EUS 361 • Boccaccio's Decameron-W
9:30 AM-11:00 AM
In this masterpiece of the western canon, ten young Florentines flee the horrors of the Black Plague of 1348 and use storytelling to overcome their fears and console their grief. Through the analysis of these 100 tales and their relationship to the characters who narrate them, we will discuss how Boccaccio (1313-1375) explores the basic elements of the human condition- love and desire, power and politics, virtue and fortune- while at the same time exposing the ambiguities of language and the pitfalls of representation. Considering its reputation as a proto-feminist text and the major scholarly discussion around this notion, we will pay particular attention to the depiction of women and their roles. We will read The Decameron in its entirety in English translation. The course is taught in English and contains a substantial writing component. There is no final exam.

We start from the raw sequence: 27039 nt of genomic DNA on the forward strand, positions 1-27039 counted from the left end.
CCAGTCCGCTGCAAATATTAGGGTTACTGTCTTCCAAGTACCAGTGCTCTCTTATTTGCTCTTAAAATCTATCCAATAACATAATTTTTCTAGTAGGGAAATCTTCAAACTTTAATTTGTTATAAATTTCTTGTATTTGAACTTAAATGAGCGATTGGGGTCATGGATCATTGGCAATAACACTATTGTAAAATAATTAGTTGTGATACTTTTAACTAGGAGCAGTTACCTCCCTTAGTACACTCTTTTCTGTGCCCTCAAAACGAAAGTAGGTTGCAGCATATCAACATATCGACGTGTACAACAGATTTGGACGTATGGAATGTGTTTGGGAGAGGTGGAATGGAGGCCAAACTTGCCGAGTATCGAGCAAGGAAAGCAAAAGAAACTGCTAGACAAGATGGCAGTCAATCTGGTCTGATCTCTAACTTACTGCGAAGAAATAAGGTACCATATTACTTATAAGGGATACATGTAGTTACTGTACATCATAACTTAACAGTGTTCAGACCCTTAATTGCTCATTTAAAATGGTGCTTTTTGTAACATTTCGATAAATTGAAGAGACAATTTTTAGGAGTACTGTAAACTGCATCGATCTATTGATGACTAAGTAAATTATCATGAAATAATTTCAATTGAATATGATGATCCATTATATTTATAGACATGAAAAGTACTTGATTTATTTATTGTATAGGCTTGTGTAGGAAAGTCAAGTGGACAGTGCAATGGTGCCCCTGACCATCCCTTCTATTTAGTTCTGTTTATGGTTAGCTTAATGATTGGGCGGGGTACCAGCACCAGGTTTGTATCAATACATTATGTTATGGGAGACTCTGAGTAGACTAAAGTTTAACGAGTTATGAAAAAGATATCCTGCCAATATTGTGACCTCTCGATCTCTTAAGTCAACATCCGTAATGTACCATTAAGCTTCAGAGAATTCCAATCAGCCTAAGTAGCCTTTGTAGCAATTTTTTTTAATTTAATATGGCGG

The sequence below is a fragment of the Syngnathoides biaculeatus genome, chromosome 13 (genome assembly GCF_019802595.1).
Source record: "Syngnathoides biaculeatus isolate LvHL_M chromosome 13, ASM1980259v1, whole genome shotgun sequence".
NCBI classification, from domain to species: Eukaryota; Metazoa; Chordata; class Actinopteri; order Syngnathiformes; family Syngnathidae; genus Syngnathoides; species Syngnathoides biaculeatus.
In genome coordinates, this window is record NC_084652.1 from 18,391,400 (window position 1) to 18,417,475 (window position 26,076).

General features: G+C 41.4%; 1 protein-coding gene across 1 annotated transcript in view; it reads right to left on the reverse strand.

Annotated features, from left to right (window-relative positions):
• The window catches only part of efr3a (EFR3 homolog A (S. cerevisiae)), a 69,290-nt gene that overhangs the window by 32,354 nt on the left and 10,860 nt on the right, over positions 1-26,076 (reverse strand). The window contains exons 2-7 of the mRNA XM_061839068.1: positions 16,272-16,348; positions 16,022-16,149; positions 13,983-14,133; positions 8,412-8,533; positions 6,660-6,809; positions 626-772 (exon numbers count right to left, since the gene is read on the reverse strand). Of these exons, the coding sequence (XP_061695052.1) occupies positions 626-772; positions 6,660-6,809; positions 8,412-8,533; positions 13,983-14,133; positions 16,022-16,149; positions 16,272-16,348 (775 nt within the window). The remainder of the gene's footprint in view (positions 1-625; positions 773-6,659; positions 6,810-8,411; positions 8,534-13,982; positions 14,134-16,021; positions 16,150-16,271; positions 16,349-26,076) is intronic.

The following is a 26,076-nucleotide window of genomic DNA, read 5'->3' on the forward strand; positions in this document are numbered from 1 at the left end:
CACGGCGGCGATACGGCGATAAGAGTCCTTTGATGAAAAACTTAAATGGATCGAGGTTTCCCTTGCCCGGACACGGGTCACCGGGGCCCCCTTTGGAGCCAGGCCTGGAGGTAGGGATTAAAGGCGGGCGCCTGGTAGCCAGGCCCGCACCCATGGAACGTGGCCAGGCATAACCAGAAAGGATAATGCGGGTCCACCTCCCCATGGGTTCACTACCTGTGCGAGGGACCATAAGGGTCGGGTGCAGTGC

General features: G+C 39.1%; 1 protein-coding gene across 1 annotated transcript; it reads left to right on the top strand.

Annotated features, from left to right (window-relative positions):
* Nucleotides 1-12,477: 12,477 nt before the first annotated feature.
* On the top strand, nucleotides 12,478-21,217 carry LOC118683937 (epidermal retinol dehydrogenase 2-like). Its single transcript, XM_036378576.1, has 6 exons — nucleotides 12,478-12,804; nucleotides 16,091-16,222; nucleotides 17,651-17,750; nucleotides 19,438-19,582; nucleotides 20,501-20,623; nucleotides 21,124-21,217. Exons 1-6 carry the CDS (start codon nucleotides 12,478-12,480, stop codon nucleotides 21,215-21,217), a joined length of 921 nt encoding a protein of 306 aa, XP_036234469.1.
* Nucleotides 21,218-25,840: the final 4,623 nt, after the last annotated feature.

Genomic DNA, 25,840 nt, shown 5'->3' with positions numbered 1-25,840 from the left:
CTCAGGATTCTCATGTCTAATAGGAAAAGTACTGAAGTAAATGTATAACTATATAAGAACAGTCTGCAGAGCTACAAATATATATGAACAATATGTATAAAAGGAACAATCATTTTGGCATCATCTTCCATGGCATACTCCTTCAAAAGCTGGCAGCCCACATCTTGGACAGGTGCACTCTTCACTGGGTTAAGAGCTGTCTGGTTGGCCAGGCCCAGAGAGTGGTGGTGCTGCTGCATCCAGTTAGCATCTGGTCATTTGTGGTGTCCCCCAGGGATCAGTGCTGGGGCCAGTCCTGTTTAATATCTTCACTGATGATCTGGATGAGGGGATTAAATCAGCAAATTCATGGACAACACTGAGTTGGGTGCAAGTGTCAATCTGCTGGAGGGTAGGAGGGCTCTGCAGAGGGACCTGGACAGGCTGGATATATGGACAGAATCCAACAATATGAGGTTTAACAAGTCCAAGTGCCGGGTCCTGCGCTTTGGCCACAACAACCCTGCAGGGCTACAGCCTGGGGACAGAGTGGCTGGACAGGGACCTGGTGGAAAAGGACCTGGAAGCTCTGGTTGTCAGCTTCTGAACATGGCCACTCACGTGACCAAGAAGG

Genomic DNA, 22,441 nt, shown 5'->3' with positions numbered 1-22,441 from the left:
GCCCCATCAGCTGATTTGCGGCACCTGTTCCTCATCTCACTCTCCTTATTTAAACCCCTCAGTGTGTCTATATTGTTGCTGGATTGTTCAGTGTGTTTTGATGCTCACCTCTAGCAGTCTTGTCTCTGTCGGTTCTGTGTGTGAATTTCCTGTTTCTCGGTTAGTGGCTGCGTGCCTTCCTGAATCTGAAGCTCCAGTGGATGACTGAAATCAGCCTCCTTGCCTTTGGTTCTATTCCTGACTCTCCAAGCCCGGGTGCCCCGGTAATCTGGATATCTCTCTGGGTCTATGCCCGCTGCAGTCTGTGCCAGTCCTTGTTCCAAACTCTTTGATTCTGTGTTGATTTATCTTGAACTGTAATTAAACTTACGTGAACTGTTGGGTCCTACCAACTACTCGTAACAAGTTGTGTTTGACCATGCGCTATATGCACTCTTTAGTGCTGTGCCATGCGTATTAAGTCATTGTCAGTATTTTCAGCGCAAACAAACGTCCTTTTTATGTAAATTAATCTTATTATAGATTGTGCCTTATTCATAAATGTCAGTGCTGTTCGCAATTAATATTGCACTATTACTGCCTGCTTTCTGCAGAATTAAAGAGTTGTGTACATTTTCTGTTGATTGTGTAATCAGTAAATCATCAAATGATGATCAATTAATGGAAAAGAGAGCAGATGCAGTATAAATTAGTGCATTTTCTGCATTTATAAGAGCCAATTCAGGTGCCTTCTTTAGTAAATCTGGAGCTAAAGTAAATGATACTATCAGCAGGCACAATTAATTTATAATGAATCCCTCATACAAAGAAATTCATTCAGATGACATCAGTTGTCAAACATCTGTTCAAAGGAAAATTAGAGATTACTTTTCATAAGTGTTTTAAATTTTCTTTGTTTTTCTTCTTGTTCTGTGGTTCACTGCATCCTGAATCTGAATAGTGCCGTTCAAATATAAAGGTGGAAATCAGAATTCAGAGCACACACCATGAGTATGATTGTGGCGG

Study questions: 40% (Analysis paper and rewrite based on teacher comments: 20%(Short research paper: 10% (Quizzes: 10%(Creative paper: 10% (Class participation: 10%
Giovanni Boccaccio: The Decameron. Translated by Mark Musa and Peter Bondanella.